at doesn’t make the nar…t then centered the narrative around a Black cop named Angela Abar (Regina King), aka Sister Night. Cops in this version of America are a persecuted minority. While that doesn’t make the narrative inherently awful, given the role cops have played in enforcing white supremacy in this universe, you could understand why some people were upset when the show first aired.
I'm not sure I'd agree with this interpretation of Watchmen. While the cops were certainly victims of attack from the Seventh Calvarly, ultimately I don't think they were ever really portrayed as a persecuted minority. They were extremely authoritarian in the way they handled suspects, violating their constitutional rights with zero hesitation. While we're supposed to empathize with Angela, Wade and Laurie, I don't think the show wanted us to think of the police force as persecuted minorities. They're liberal authoriarians going after racists, which is a unique, compelling and uncomfortable dynamic to frame the show around.
Ultimately I think the show was a critique of police in general; an attempt to show that even if you diversify the police as much as possible, it can still be a deeply flawed and oppressive institution. We just lucked out in the Watchmen universe, because this time the authoritarian police are using their authoritarian tactics on a bunch of racist murderers, which makes it easier for us to look the other way on their tactics, even though we shouldn't.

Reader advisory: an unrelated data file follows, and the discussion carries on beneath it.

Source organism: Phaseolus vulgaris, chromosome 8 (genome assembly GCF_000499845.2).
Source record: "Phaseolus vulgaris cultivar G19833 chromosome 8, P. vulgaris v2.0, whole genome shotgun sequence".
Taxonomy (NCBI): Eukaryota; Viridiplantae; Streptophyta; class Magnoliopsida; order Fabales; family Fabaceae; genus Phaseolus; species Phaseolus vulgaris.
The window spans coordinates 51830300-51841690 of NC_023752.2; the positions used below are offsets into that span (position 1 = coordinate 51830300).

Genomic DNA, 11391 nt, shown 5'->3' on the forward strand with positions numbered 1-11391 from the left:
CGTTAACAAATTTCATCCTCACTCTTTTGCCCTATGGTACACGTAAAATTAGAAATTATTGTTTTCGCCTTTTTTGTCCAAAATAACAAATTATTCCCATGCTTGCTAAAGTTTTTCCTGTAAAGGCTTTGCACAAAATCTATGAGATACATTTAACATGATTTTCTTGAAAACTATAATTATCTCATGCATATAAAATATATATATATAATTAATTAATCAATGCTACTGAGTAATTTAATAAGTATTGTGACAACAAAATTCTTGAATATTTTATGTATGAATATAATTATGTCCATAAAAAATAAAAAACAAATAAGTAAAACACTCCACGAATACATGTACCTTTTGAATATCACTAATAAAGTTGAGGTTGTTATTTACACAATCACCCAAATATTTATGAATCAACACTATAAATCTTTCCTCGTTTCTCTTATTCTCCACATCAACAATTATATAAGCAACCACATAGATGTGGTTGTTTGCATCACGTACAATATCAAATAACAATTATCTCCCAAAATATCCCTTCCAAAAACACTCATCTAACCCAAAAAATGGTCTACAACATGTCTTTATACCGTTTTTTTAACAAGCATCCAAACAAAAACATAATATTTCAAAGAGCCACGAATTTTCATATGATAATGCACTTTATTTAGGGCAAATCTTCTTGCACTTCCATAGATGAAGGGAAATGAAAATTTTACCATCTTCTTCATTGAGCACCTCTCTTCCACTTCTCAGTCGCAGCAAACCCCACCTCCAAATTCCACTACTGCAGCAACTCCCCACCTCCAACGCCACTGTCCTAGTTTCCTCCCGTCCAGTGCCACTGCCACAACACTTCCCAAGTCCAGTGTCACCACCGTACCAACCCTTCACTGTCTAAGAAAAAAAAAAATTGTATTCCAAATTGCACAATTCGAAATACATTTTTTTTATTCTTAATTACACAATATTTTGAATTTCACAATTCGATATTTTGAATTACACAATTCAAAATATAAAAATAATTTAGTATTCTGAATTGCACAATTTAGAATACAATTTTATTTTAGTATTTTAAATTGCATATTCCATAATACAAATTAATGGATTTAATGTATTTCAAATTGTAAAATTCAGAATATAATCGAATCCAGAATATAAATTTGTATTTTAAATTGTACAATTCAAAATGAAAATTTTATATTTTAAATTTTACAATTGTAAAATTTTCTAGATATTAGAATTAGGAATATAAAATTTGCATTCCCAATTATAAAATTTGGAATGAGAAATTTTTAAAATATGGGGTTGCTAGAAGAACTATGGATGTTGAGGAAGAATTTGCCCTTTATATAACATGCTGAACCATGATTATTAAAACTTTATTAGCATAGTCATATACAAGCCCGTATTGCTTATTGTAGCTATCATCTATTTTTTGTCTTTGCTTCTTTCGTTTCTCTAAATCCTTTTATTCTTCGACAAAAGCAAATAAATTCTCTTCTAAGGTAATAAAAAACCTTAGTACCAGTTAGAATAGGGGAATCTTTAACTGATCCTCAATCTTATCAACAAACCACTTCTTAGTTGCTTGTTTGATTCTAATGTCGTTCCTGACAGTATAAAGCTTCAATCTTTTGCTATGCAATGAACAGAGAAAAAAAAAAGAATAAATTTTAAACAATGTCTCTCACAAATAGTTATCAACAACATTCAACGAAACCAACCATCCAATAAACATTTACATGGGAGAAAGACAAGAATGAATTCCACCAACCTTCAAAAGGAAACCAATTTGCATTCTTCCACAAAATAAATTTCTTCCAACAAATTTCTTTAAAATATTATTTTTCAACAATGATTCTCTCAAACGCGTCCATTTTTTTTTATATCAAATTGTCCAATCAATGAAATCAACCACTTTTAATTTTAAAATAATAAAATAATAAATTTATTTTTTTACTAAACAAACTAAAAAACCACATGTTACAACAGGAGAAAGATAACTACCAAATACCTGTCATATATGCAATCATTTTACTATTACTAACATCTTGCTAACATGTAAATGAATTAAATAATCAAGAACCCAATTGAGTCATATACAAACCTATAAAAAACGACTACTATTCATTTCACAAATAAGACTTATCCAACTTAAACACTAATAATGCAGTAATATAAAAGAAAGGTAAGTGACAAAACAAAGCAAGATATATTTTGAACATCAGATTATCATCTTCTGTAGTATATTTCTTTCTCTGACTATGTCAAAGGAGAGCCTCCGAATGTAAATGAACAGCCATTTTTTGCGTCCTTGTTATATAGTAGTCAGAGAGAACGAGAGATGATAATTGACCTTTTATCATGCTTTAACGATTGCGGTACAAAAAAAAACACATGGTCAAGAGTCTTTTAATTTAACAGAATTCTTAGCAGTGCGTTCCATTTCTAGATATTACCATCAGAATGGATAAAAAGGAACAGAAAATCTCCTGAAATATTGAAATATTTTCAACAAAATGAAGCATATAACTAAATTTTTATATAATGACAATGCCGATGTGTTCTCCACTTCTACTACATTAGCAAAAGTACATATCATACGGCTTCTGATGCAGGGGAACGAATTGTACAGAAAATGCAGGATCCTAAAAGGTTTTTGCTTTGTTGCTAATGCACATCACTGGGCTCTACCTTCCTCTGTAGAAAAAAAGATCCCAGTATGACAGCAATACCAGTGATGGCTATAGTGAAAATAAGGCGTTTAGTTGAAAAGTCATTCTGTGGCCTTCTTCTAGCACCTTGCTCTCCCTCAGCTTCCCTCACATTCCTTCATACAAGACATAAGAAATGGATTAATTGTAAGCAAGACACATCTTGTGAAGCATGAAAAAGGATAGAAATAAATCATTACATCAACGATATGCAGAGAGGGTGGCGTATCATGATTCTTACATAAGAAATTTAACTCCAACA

Loved the article, though. It's weird because I'm one of those people who always defends controversial finales, like Lost and HIMYM's finales. I'll strongly defend the Sopranos finale too, as I think the show did a great job tying up its arcs in those final few episodes to the point where, whether Tony died or not, I'm still satisfied with where all the characters are.
Game of Thrones was the first finale I've watched in real time that I agreed with the consensus. It truly was terrible. It feels like D&D wrote out a sloppy rough draft in one night and thought 'eh, good enough.'